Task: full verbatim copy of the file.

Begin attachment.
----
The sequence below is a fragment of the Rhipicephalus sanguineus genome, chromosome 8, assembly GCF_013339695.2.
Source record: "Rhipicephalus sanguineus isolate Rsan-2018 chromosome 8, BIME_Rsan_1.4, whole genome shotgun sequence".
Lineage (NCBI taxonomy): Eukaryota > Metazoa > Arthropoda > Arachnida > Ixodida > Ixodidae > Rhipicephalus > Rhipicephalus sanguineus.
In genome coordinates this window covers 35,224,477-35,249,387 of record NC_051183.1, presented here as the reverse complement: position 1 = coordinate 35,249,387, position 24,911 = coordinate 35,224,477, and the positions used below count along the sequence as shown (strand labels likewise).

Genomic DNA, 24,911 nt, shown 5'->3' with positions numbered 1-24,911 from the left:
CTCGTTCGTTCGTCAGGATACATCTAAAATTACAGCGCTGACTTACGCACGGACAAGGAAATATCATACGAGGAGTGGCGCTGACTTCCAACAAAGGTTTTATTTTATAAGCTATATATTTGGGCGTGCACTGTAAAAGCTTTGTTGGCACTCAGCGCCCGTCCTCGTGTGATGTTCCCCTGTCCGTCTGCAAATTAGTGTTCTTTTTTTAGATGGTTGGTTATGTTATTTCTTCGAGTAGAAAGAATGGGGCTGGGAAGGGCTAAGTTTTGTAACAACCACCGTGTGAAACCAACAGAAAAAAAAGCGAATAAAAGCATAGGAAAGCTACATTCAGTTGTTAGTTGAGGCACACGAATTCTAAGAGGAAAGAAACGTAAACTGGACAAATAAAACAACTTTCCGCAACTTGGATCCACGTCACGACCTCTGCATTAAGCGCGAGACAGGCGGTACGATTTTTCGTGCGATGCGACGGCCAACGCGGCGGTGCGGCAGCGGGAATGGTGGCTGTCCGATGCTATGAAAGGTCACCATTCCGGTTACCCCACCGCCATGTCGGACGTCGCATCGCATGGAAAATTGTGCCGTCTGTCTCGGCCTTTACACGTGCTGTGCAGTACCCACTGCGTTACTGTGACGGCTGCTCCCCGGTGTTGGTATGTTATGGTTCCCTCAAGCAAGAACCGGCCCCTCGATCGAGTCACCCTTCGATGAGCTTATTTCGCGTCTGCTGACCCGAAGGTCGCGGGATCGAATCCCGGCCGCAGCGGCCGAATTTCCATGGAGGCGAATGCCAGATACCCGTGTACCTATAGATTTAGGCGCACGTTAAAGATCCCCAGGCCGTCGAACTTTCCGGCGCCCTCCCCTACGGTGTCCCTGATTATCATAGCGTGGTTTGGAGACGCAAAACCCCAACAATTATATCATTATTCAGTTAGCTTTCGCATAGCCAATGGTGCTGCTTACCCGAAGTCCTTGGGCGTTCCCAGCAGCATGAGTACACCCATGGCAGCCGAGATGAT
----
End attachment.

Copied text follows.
The sequence below is a fragment of the Rhipicephalus sanguineus genome, chromosome 8, assembly GCF_013339695.2.
Source record: "Rhipicephalus sanguineus isolate Rsan-2018 chromosome 8, BIME_Rsan_1.4, whole genome shotgun sequence".
Lineage (NCBI taxonomy): Eukaryota > Metazoa > Arthropoda > Arachnida > Ixodida > Ixodidae > Rhipicephalus > Rhipicephalus sanguineus.
In genome coordinates this window covers 35,224,477-35,249,387 of record NC_051183.1, presented here as the reverse complement: position 1 = coordinate 35,249,387, position 24,911 = coordinate 35,224,477, and the positions used below count along the sequence as shown (strand labels likewise).

Genomic DNA, 24,911 nt, shown 5'->3' with positions numbered 1-24,911 from the left:
CTCGTTCGTTCGTCAGGATACATCTAAAATTACAGCGCTGACTTACGCACGGACAAGGAAATATCATACGAGGAGTGGCGCTGACTTCCAACAAAGGTTTTATTTTATAAGCTATATATTTGGGCGTGCACTGTAAAAGCTTTGTTGGCACTCAGCGCCCGTCCTCGTGTGATGTTCCCCTGTCCGTCTGCAAATTAGTGTTCTTTTTTTAGATGGTTGGTTATGTTATTTCTTCGAGTAGAAAGAATGGGGCTGGGAAGGGCTAAGTTTTGTAACAACCACCGTGTGAAACCAACAGAAAAAAAAGCGAATAAAAGCATAGGAAAGCTACATTCAGTTGTTAGTTGAGGCACACGAATTCTAAGAGGAAAGAAACGTAAACTGGACAAATAAAACAACTTTCCGCAACTTGGATCCACGTCACGACCTCTGCATTAAGCGCGAGACAGGCGGTACGATTTTTCGTGCGATGCGACGGCCAACGCGGCGGTGCGGCAGCGGGAATGGTGGCTGTCCGATGCTATGAAAGGTCACCATTCCGGTTACCCCACCGCCATGTCGGACGTCGCATCGCATGGAAAATTGTGCCGTCTGTCTCGGCCTTTACACGTGCTGTGCAGTACCCACTGCGTTACTGTGACGGCTGCTCCCCGGTGTTGGTATGTTATGGTTCCCTCAAGCAAGAACCGGCCCCTCGATCGAGTCACCCTTCGATGAGCTTATTTCGCGTCTGCTGACCCGAAGGTCGCGGGATCGAATCCCGGCCGCAGCGGCCGAATTTCCATGGAGGCGAATGCCAGATACCCGTGTACCTATAGATTTAGGCGCACGTTAAAGATCCCCAGGCCGTCGAACTTTCCGGCGCCCTCCCCTACGGTGTCCCTGATTATCATAGCGTGGTTTGGAGACGCAAAACCCCAACAATTATATCATTATTCAGTTAGCTTTCGCATAGCCAATGGTGCTGCTTACCCGAAGTCCTTGGGCGTTCCCAGCAGCATGAGTACACCCATGGCAGCCGAGATGAT